~a newsletter for former Pentecostals/Charismatics everywhere~
Copyright © 2002.  The Association of Former Pentecostals  All Rights Reserved.
Over 100 subscribers!


Volume 1, Issue 3
June 15, 2002
Table of Contents


1.    Welcome
2.    Pentecostals In the News . . .
3.    Famous Pentecostals
4.    A Pentecostal Experience
5.    Letters to the Editor
6.    Spotlight On . . .
7.    Final Prayer

Editor:  The Association of Former Pentecostals,
Contributors this month include: Robin Arnaud, Lois Gibson, and Karen Blanton.



Thanks for your continued readership!  I think you'll enjoy this month's newsletter; we have eight news stories, a profile on Benny Hinn, a powerful experience by one of our readers, and some exciting news about our new services! 

Even more than that, we compiled so much information and contributions this month, that I couldn't include it all -- a first for Delivered!  We will publish a special EXTRA edition of Delivered! newsletter next month on July 15, 2002, to accommodate this additional material.

We hope you'll keep reading, and spreading the word about Delivered!

God Bless
The Association of Former Pentecostals, Editor


~Pentecostals in the News*~
Copyright © 2002. The Association of Former Pentecostals  All Rights Reserved.


According to a recent report by Charisma News Service (6-5-02) and the website of the Center for Spiritual Renewal, a historic event for the world of Pentecost took place in a meeting that was held at the end of April by Robert Fisher, director of CSR.  At this summit, Mr. Fisher had gathered leaders from most of the major Pentecostal and Word of Faith denominations and churches, and major movers in the Charismatic movement.  Not since the early revivals of the late 19th and early 20th century had major figures in this world-wide movement been in "one accord in one place."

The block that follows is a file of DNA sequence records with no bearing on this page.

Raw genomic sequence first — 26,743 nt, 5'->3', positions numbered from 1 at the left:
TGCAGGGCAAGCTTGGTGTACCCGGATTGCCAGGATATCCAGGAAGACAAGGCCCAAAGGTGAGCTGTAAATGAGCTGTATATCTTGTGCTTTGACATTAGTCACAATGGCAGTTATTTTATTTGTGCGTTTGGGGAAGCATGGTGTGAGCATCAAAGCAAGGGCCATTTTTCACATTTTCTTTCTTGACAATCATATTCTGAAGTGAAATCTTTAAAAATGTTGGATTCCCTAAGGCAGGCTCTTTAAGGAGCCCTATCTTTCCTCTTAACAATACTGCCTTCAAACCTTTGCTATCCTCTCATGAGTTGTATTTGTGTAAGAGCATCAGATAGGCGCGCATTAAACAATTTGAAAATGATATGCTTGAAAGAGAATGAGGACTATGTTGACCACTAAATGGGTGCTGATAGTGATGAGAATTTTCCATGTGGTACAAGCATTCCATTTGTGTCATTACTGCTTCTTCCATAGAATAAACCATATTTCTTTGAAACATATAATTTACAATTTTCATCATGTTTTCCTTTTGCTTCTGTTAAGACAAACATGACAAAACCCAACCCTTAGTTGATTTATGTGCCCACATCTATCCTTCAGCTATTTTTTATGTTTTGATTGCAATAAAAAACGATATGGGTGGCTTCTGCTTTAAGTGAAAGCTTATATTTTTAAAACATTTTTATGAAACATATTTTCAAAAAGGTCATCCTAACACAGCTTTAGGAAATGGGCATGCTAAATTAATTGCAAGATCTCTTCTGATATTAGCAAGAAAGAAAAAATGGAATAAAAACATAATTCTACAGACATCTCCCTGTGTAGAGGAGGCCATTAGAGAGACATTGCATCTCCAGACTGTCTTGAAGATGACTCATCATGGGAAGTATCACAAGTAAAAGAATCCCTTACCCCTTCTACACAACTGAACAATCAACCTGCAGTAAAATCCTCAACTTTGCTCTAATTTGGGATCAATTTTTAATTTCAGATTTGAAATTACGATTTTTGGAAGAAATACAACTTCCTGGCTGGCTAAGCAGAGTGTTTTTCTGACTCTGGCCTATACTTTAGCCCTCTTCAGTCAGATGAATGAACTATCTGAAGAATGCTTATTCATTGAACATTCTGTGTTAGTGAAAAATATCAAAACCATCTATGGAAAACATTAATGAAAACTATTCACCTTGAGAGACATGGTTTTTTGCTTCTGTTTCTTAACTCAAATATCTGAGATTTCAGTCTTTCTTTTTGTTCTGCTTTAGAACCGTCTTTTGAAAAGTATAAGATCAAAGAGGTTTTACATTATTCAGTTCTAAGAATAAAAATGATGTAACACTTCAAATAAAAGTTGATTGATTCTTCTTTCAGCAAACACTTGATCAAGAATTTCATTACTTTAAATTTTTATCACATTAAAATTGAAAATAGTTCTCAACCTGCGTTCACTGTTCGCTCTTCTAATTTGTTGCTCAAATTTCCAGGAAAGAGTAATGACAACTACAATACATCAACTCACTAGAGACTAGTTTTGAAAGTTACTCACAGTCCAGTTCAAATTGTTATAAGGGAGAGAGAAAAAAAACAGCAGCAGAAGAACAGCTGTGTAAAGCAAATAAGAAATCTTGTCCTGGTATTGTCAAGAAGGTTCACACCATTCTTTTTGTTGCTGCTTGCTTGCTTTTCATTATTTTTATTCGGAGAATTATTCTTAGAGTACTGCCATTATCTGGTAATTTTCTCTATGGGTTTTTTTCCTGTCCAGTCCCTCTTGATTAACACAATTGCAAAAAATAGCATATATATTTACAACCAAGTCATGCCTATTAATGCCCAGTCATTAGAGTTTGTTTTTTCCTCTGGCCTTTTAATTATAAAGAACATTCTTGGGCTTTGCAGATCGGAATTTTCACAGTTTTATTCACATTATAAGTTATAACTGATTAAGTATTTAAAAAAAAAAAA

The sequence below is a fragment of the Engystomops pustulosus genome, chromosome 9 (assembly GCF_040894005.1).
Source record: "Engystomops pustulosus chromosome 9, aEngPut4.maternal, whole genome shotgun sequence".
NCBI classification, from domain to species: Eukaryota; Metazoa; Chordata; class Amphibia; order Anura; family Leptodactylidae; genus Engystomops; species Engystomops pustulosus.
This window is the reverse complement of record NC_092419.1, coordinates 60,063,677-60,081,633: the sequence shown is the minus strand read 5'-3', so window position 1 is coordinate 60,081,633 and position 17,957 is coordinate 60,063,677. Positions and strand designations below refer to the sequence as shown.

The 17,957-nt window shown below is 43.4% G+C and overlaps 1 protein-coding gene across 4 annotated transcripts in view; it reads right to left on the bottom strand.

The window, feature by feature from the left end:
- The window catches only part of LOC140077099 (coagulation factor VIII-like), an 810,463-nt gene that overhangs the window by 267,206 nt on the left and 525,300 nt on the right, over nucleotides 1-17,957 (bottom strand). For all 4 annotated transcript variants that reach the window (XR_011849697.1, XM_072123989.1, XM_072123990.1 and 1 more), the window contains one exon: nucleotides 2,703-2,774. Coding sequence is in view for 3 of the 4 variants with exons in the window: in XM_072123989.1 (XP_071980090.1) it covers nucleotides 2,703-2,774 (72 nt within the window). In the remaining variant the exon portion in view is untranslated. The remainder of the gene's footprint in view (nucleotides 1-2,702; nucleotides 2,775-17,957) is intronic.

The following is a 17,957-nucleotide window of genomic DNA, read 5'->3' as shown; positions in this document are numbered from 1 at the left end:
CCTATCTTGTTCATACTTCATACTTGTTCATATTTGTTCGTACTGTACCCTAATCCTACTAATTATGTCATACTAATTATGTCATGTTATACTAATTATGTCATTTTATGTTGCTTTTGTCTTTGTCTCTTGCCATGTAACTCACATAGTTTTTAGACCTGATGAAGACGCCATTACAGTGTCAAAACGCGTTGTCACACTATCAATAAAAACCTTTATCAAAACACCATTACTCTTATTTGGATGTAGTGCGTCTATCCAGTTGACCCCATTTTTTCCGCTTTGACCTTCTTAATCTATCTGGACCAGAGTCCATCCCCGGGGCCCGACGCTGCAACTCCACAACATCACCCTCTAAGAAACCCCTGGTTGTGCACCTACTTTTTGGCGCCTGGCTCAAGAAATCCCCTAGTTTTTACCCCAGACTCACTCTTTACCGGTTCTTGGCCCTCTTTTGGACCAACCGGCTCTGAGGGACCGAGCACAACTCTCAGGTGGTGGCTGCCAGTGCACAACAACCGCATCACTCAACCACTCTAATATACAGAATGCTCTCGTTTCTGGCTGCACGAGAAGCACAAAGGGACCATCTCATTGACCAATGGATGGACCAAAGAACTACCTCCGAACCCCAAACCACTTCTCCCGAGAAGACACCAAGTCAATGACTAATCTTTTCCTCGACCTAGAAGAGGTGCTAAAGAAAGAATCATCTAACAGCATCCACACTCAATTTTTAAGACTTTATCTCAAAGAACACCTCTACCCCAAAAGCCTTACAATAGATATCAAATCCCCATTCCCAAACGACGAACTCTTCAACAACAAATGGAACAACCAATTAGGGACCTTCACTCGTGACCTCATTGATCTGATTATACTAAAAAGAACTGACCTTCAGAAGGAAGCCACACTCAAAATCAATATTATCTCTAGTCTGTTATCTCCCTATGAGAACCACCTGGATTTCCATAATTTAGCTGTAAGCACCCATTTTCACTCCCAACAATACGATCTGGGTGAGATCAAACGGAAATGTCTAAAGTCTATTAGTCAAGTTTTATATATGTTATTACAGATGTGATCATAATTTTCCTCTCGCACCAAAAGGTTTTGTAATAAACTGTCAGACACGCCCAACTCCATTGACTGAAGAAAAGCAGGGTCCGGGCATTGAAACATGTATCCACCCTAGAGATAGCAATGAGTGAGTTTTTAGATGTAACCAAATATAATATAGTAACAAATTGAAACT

The purpose of the meeting, according to CSR, was to unite in their history, and not to discuss issues of doctrine and faith.  Present at the meeting were the General Superintendents of the Assemblies of God and the United Pentecostal Church (Thomas Trask and Kenneth Haney, respectively), International Foursquare President Paul Risser, International Pentecostal Holiness Church General Superintendent James Leggett, and tele-evangelists Kenneth and Gloria Copeland -- leaders in the Word of Faith movement.  Representatives of the Church of God of Prophecy, the Church of God in Christ, and the Church of God Cleveland were also present.

It was not only remarkable that the event itself took place, but the kindred reception the Oneness Pentecostals received at this occasion.  It was also remarkable that Oneness Pentecostals even bothered to attend considering their arrogant position of being the only faith that teaches true salvation.

Though nothing was reported about possible reconciliation among the faiths or of creating an ecumenical movement among the similar denominations, this meeting does beg the question: Where do they go from here?

Spirit-filled Christian broadcaster Pat Robertson is not just "horsing" around when it comes to his conservative, fundamentalist religious beliefs, or his right-sided views in politics -- he means business.  However, the founder of the Christian Broadcasting Network and the Christian Coalition was left "wrangling" up excuses when the New York Times revealed another business venture Pat was involved in -- a venture that has left many other Christian conservatives wondering which ranch he is riding for.

Two weeks before the Kentucky Derby, the Times revealed that the one-time Republican  presidential hopeful owns a business called Tega Stable, which houses the race horses he also owns, including one that he hoped to race in this year's Derby.  Though he intended to keep his equine endeavors a secret, he defended them stating he loved the horses and not the industry that supported them.  He also stated that he hoped people did not bet on his horses.